This Bill will address the concerns of communities around the country about the ongoing management of convicted sex offenders in the community. It introduces stricter notification requirements on offenders, will allow for electronic monitoring in certain circumstances and will explicitly prohibit convicted sex offenders from working with children or vulnerable people. The Bill fulfils commitments in Justice Plan 2021 and in the programme for Government to update the Sex Offenders Act 2001 to ensure convicted sex offenders are effectively managed and monitored. The publication of the Bill is an action in the second national strategy for domestic, sexual and gender-based violence.

The key features in this Bill include a change to require sex offenders moving location to notify authorities within three days rather than seven days. It explicitly provides for the court to prohibit a sex offender from working with children and vulnerable adults. It provides powers to the Garda Síochána to take fingerprints, palm prints and photographs to confirm the identity of the person. It creates a legislative basis for the assessment and management of risk posed by sex offenders across teams involving probation officers, gardaí and Tusla. It allows the Garda Síochána to disclose information relating to persons on the sex offender register, in extenuating circumstances, for example where there is a serious threat to public safety. It allows the Garda Síochána to apply for the discharge or variation of a sex offender order.

It also allows, as mentioned, for electronic monitoring of sex offenders to assist in ensuring an offender’s compliance with a sex offender order or post-release supervision order.

The latest numbers from An Garda Síochána show there are 1,708 persons currently subject to the reporting requirements of Part 2 of the Sex Offenders Act 2001. Included in that figure is a total of 319 sex offenders being supervised by the Probation Service currently living in the community. There are 192 such offenders on post-release supervision in the community by the Probation Service. The remainder are notifying at Garda stations. In addition to those currently subject to the reporting requirements, there are 433 people in custody having been convicted of a sex offence since 2001 who will be subject to reporting restrictions on release.

The Bill places the current sex offenders risk and assessment and management, SORAM, monitoring process for high-risk offenders on a statutory footing. This is particularly welcome. SORAM involves the joint management of sex offenders by An Garda Síochána and the Probation Service with the involvement of the Child and Family Agency, Tusla, where there are child protection concerns and with other agencies where necessary. I hope SORAM can address some of the issues Deputy Naughten just spoke about, especially those relating to the identity and the onus on the sex offender to notify gardaí. Hopefully that is something the Minister of State can take up on Committee Stage when the time comes. SORAM currently operates on a non-statutory basis. The Bill also provides a power to gardaí to disclose information about a sex offender’s previous convictions to a member or members of the public where the offender poses a risk of causing further harm. The purpose of proposals relating to SORAM and the proposals on the disclosure of information relating to sex offenders is specifically to provide a legislative underpinning to the current administrative processes.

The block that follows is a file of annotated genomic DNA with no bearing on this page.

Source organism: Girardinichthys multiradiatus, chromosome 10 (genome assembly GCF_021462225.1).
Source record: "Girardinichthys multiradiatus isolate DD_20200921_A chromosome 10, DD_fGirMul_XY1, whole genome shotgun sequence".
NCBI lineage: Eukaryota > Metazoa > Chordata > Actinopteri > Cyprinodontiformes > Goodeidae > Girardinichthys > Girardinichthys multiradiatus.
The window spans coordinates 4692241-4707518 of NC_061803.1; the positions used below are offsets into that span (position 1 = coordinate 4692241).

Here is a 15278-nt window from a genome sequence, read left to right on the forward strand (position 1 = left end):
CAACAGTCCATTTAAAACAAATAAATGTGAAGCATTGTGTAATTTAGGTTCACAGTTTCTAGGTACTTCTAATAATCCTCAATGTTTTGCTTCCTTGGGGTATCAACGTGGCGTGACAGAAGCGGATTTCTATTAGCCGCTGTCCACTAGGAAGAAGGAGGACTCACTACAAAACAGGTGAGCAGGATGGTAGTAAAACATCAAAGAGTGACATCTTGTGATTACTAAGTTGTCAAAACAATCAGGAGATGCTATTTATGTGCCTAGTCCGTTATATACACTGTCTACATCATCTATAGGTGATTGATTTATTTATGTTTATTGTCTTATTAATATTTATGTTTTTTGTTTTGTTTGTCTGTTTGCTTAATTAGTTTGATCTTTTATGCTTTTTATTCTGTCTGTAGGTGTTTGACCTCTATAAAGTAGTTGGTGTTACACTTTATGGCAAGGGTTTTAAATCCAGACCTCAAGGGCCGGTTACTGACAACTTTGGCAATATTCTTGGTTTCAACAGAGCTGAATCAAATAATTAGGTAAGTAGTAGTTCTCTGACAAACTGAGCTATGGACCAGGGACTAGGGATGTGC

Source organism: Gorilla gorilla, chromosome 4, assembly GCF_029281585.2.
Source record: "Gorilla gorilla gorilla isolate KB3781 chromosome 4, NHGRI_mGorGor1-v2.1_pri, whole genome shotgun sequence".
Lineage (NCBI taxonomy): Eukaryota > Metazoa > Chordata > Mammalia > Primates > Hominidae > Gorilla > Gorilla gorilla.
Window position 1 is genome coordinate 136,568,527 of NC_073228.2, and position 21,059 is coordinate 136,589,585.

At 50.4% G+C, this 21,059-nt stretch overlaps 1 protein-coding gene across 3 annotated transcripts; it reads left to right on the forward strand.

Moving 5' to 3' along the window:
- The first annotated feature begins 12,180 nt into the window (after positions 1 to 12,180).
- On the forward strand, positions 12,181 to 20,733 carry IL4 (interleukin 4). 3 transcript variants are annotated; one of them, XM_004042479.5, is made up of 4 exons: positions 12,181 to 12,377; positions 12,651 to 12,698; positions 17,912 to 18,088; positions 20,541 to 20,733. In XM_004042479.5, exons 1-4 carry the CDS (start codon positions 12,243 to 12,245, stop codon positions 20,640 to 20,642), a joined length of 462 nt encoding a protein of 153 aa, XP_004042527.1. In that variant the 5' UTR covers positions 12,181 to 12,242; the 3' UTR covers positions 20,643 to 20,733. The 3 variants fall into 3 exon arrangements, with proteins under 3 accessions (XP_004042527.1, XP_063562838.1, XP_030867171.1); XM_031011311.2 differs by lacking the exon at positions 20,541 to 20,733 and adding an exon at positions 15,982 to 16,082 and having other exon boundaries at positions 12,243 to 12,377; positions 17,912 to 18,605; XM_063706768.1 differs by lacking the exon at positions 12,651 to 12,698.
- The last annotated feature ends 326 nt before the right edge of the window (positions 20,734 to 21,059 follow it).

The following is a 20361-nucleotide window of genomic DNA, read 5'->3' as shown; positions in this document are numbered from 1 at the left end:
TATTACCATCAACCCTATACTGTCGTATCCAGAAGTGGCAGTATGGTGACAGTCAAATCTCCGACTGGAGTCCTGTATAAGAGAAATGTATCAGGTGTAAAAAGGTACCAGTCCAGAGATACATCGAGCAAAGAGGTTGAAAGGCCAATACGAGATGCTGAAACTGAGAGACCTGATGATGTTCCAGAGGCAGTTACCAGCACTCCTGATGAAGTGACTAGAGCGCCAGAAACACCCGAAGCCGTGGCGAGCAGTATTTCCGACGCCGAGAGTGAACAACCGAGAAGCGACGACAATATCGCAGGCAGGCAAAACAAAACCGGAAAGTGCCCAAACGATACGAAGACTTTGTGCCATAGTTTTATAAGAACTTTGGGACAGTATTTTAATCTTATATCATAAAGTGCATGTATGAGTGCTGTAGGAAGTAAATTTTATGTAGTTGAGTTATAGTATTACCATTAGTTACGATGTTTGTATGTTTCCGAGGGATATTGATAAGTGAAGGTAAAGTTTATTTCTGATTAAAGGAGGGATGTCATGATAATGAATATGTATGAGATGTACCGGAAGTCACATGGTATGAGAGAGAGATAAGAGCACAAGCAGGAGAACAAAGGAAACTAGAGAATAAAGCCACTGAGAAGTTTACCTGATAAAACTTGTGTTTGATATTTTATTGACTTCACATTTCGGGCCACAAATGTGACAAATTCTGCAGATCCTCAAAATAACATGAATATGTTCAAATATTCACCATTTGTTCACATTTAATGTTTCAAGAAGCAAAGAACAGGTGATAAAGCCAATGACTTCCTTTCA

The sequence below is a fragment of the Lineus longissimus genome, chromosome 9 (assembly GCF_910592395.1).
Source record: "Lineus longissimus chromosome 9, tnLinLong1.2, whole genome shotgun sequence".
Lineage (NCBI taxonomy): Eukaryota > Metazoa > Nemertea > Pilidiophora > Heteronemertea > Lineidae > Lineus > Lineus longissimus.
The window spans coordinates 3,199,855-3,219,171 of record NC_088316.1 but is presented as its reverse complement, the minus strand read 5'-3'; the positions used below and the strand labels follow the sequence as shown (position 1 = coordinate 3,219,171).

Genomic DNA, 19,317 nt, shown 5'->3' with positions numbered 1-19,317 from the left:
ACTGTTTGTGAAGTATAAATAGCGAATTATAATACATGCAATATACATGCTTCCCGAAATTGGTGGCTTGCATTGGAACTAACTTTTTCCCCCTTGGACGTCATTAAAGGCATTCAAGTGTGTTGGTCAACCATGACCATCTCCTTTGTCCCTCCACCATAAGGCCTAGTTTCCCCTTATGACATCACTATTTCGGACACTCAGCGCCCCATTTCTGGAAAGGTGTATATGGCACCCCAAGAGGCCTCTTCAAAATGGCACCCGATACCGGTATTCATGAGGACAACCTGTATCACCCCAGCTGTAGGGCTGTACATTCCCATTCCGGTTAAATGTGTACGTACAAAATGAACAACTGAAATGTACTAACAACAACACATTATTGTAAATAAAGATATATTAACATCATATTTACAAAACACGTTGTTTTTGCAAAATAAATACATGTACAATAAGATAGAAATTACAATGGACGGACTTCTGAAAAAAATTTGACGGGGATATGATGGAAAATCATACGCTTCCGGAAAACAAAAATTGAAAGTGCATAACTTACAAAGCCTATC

Many of the provisions in this Bill are welcome. They will update legislation in this area and help to protect women, children and vulnerable people in our community. However, I believe this Bill could go further. I would like to see restrictions on travel abroad, for example. Currently, where there is good co-operation between police forces and there are high child protection standards, such as in Northern Ireland, the UK and across much of Europe, the safeguarding policies work well. Sadly though, this is not the case in many countries such as Cambodia, Thailand and the Philippines, to name a few. They are struggling to deal with the issues of sex tourism, trafficking and exploitation, despite the best efforts of many local agencies, campaigners and elected representatives in those jurisdictions. The Minister of State will be aware that last month I reintroduced the Sex Offenders (Amendment) Bill 2018 which seeks to give courts the option of issuing restrictions on travel when passing sentence. I ask the Minister of State to consider amendments on Committee Stage which might strengthen this Bill and provide for travel restrictions on sex offenders. I believe it is linked to the intention of this Bill and ask the Minister of State and the officials to take that on board and examine the request.

I appreciate all the work the Minister of State and the officials have done to progress this legislation. I hope Deputies from right across the House will support this positive legislation which will help to safeguard women, children and vulnerable people in our communities.

I thank the Minister for bringing forward the Bill. Sinn Féin will be supporting it. It is not before time that we see the 2001 Act being updated. To go 20 years without updating it is far too long. It must be noted that these amendments were originally introduced in 2018. Pre-legislative scrutiny was completed in January 2019. It has been a very slow process. I hope that will not be repeated when it comes to ensuring the measures we are talking about are properly resourced and initiated for the sake of everyone in our communities. I welcome long-awaited reforms that would help our children and more vulnerable people to feel safer. The Bill also addresses some real omissions inherent in the original Act.